Game 1 of the Toronto Maple Leafs-Boston Bruins series is tonight with fans from both sides waiting for puck drop with bated breath. Last season’s Game 7 loss is still fresh in everybody’s mind. Toronto hopes that the acquisitions of John Tavares and Jake Muzzin will be enough to tip the scales in their favour this time around. But it is still hard to shake that uneasy feeling that comes when facing the Bruins.
The Maple Leafs have played the Bruins four times this season and won only one of them. Before round one kicks off for Toronto, why don’t we take a look back to see if we can learn anything ahead of tonight’s Game 1 tilt.
5-1 Loss in Boston Nov. 10, 2018
The underlying numbers suggest that this game wasn’t nearly the debacle that the score would suggest. Toronto outshot Boston 41-34 while sustaining consistent pressure and puck possession. The Maple Leafs led in total Shot Attempts 64-57 with 55.2 percent of their Zone Starts coming in the offensive zone (per HockeyReference). So what went so wrong?
Some would point to Garrett Sparks, who was manning the crease that night in the midst of his poor first full season in the NHL. While it may be easy to pile on the blame for Sparks this season, the loss was out of his hands. While Toronto out-chanced the Bruins, Boston’s first four goals (three at the hands of a red-hot David Pastrnak) were a result of Toronto’s mental lapses in their own end leading in point blank chances.
This has been a troubling trend for Toronto in the Mike Babcock era. Even when the Maple Leafs are driving play and out-chancing the opponent, the leaky blue line is prone to levelling the playing field with deflating giveaways and blown defensive coverages. This is a trend that Toronto will have to learn to buck if they hope to make a deep run in the playoffs.
4-2 Win at Home Nov. 26, 2018
This was a huge home win to bring the Maple Leafs to a 17-8-0 record on the season. Unlike their first encounter, Boston heavily out-chanced Toronto this go round and it was up to Frederik Andersen to steal a win for the blue and white. He had to make 38 saves while keeping his head on a constant swivel as Boston piled on 89 shot attempts to Toronto’s 64.
The game was highlighted by Mitch Marner’s three assist performance which was one of his best games this season. On this night, Patrick Marleau played in his 1,600th career NHL game and even he had to tip his cap to the 21 year-old Marner,
“He has great vision out there,” the 39-year-old Marleau said. ”The way he skates and handles the puck, he can maneuver around guys and draw guys to him (…) He’s found a nice groove here. He’s only going to keep getting better, I think. And that’s pretty scary.”
In a season where Maple Leafs fans have been treated to stellar play from the like of Auston Matthews, Tavares and Morgan Reilly, it has been Marner who has been Toronto’s MVP.
This season, Marner led the team with 94 points and 68 assists while playing on the top line with Tavares and Zach Hyman. Marner led all forwards in ice-time with 19:49 per game while getting valuable minutes on both the power play and penalty kill. Matthews and Tavares will get a lot of the attention heading into the playoffs, but I would argue that Marner will be Toronto’s most important forward of the bunch.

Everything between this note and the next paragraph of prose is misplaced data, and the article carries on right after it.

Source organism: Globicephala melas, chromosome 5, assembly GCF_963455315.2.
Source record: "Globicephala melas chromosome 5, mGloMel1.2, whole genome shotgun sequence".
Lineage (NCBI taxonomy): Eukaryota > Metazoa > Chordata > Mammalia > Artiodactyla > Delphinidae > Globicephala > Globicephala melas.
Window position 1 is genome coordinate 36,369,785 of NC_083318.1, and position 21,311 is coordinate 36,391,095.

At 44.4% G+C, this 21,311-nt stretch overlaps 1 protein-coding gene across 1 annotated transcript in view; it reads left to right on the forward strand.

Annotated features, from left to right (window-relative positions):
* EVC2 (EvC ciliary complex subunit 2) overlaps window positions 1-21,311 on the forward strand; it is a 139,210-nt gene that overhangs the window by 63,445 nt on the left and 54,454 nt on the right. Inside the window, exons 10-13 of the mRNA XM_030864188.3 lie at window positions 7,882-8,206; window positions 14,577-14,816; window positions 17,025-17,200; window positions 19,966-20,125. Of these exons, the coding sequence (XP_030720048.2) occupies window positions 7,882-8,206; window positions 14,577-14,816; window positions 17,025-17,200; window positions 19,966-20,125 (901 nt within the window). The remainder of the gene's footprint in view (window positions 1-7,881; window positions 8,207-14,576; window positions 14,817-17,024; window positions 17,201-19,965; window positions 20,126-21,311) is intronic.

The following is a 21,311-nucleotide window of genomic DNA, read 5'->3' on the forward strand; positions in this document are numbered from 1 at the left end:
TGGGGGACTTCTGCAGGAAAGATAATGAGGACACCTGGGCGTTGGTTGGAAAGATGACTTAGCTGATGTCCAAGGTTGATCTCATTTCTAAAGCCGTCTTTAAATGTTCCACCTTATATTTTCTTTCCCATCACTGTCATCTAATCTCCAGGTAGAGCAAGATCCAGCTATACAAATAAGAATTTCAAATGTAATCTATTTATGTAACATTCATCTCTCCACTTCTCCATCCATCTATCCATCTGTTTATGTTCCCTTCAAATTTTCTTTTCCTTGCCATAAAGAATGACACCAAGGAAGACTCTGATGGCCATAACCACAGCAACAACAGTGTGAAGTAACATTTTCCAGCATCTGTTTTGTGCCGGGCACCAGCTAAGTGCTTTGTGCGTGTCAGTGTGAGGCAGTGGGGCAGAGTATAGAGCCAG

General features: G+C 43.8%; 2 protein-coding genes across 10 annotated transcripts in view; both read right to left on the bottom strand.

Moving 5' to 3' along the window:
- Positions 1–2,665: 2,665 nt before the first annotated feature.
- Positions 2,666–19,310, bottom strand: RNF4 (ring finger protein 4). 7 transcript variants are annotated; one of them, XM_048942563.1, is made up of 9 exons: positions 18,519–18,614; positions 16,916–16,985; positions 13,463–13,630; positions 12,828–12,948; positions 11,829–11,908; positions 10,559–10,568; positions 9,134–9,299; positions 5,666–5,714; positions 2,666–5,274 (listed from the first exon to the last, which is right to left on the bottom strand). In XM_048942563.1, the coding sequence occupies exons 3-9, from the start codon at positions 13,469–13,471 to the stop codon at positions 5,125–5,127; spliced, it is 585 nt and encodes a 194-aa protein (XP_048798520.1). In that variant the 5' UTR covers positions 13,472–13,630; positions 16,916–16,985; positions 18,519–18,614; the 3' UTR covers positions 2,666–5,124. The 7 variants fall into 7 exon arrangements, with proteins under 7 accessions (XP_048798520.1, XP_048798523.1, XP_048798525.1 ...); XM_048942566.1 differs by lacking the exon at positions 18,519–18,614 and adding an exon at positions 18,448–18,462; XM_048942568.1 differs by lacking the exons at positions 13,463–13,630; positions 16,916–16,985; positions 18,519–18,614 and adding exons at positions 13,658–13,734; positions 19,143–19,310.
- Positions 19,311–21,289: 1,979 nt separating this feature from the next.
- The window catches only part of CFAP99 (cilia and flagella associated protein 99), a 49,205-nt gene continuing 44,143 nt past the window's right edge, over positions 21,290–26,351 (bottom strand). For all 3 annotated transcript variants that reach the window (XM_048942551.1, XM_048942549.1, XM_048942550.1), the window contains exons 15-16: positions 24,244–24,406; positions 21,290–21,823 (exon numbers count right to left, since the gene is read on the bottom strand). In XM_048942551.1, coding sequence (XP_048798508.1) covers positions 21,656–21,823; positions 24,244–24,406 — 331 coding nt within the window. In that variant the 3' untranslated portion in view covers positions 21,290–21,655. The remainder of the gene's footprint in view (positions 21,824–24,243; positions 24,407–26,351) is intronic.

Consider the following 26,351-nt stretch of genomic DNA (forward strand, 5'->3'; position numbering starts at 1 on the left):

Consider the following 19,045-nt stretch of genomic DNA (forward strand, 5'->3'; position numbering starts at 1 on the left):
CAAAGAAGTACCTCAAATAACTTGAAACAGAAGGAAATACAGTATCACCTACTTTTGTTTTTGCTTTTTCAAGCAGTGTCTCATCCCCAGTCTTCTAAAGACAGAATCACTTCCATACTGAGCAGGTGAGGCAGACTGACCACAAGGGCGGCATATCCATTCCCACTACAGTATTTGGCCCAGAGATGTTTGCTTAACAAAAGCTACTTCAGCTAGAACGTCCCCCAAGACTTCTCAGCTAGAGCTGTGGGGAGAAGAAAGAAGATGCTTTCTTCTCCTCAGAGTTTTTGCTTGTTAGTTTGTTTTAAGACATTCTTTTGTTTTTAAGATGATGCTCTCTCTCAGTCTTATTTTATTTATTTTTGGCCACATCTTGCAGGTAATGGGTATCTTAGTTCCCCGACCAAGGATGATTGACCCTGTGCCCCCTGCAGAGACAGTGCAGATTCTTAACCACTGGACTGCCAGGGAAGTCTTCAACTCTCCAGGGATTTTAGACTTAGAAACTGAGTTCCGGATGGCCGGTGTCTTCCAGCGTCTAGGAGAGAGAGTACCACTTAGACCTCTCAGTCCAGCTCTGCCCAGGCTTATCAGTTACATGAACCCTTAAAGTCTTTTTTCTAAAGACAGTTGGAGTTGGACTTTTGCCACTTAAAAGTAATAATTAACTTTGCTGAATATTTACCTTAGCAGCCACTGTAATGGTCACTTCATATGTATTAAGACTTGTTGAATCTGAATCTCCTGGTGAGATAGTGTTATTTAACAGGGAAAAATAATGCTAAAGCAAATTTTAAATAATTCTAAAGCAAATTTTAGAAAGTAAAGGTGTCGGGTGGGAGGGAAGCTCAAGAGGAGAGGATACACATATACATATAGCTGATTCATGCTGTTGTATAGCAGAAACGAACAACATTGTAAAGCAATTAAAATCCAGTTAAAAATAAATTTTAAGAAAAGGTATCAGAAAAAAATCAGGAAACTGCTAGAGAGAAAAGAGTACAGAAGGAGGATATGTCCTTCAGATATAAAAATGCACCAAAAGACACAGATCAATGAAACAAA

6-3 Loss in Boston Dec. 8, 2018
This was one of the most deflating losses of the season. It was Boston’s first look at a healthy Maple Leafs team with both Matthews and William Nylander, but the Bruins rose to the occasion. They chased Andersen out of the crease with six goals on 28 shots. While I have said that the Maple Leafs can’t expect to go very far without Andersen’s “A” game,( they certainly can’t win when Andersen isn’t making the routine stops.
Jaroslav Halak’s .906 save percentage that night wasn’t anything special, but he made the timely saves and kept Toronto to one goal until the 12:22 mark in the third. At that point it was far too late for the Maple Leafs.
As good as Andersen has been in the past, the Bruins might have the overall edge in net. Tuuka Rask is a fantastic goalie in his own right and Halak is one of the best back-up’s in the game. Just as this Dec. 8 game illustrated, Boston can confidently turn to either goalie which just isn’t a luxury that Toronto possesses.
3-2 Loss at Home Jan. 12, 2019
Of their four meetings, this was the best game that Toronto played. The result was not what they were looking for, but it was one of Toronto’s most complete games of the season. They controlled play with a 57.0 percent Corsi For Percentage while matching Boston’s physicality with 28 hits to the Bruins’ 29. Had it been Andersen in net instead of Michael Hutchinson, maybe Toronto comes away with the win.
This game in January was the last time Toronto saw Boston this season. Since this final regular season matchup, the only major change to Toronto’s roster was the trade for Muzzin. Otherwise the Bruins have a good idea of who they will be facing in round one.
At the end of the day this should be another great series between the Maple Leafs and Bruins. Boston had the third-best record in the entire NHL and Toronto wasn’t far behind at number seven.
For Toronto to beat Boston they will need a complete 60-minute effort on a nightly basis. As we’ve seen in the recent past, Boston is a team that will pounce on mistakes and one mental lapse from Toronto could cost them the series.
The Maple Leafs have shown in flashes that they have the talent to be among the game’s elite. But for them to finally conquer their demons and beat Boston, Toronto will have to put it all together on the hockey world’s biggest stage. Welcome to the 2019 NHL Playoffs.
Graduate of Brock University’s Sport Management program class of 2018. Covers everything Toronto Maple Leafs for The Hockey Writers. Also a blog contributor for the Professional Hockey Players Association website and Bench Life Sports.